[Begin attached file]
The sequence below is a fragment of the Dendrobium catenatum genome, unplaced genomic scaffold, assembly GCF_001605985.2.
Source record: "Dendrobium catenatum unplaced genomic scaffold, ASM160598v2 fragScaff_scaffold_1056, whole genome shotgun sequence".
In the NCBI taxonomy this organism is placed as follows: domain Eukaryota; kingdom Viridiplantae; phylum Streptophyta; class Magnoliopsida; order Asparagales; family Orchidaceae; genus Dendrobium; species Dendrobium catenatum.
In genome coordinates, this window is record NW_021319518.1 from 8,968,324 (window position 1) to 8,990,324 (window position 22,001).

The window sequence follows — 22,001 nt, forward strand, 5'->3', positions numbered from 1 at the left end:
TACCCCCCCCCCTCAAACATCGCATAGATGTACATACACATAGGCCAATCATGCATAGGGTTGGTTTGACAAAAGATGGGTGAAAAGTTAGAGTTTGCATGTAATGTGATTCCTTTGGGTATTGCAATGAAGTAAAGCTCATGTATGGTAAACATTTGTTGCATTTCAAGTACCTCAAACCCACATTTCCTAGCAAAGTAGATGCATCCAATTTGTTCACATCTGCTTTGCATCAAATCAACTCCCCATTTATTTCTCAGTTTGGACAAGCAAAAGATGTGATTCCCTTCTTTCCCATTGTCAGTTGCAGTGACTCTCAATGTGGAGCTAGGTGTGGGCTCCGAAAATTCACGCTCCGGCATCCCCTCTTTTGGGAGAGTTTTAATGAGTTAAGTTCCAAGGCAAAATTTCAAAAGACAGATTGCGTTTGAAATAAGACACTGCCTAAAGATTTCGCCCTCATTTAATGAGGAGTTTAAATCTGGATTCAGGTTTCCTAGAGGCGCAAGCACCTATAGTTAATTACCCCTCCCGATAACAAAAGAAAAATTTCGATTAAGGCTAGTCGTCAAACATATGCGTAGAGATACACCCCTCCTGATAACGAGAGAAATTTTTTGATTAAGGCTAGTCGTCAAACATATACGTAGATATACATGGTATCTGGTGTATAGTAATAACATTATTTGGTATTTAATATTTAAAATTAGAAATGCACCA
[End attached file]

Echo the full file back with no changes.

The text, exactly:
The sequence below is a fragment of the Dendrobium catenatum genome, unplaced genomic scaffold, assembly GCF_001605985.2.
Source record: "Dendrobium catenatum unplaced genomic scaffold, ASM160598v2 fragScaff_scaffold_1056, whole genome shotgun sequence".
In the NCBI taxonomy this organism is placed as follows: domain Eukaryota; kingdom Viridiplantae; phylum Streptophyta; class Magnoliopsida; order Asparagales; family Orchidaceae; genus Dendrobium; species Dendrobium catenatum.
In genome coordinates, this window is record NW_021319518.1 from 8,968,324 (window position 1) to 8,990,324 (window position 22,001).

The window sequence follows — 22,001 nt, forward strand, 5'->3', positions numbered from 1 at the left end:
TACCCCCCCCCCTCAAACATCGCATAGATGTACATACACATAGGCCAATCATGCATAGGGTTGGTTTGACAAAAGATGGGTGAAAAGTTAGAGTTTGCATGTAATGTGATTCCTTTGGGTATTGCAATGAAGTAAAGCTCATGTATGGTAAACATTTGTTGCATTTCAAGTACCTCAAACCCACATTTCCTAGCAAAGTAGATGCATCCAATTTGTTCACATCTGCTTTGCATCAAATCAACTCCCCATTTATTTCTCAGTTTGGACAAGCAAAAGATGTGATTCCCTTCTTTCCCATTGTCAGTTGCAGTGACTCTCAATGTGGAGCTAGGTGTGGGCTCCGAAAATTCACGCTCCGGCATCCCCTCTTTTGGGAGAGTTTTAATGAGTTAAGTTCCAAGGCAAAATTTCAAAAGACAGATTGCGTTTGAAATAAGACACTGCCTAAAGATTTCGCCCTCATTTAATGAGGAGTTTAAATCTGGATTCAGGTTTCCTAGAGGCGCAAGCACCTATAGTTAATTACCCCTCCCGATAACAAAAGAAAAATTTCGATTAAGGCTAGTCGTCAAACATATGCGTAGAGATACACCCCTCCTGATAACGAGAGAAATTTTTTGATTAAGGCTAGTCGTCAAACATATACGTAGATATACATGGTATCTGGTGTATAGTAATAACATTATTTGGTATTTAATATTTAAAATTAGAAATGCACCA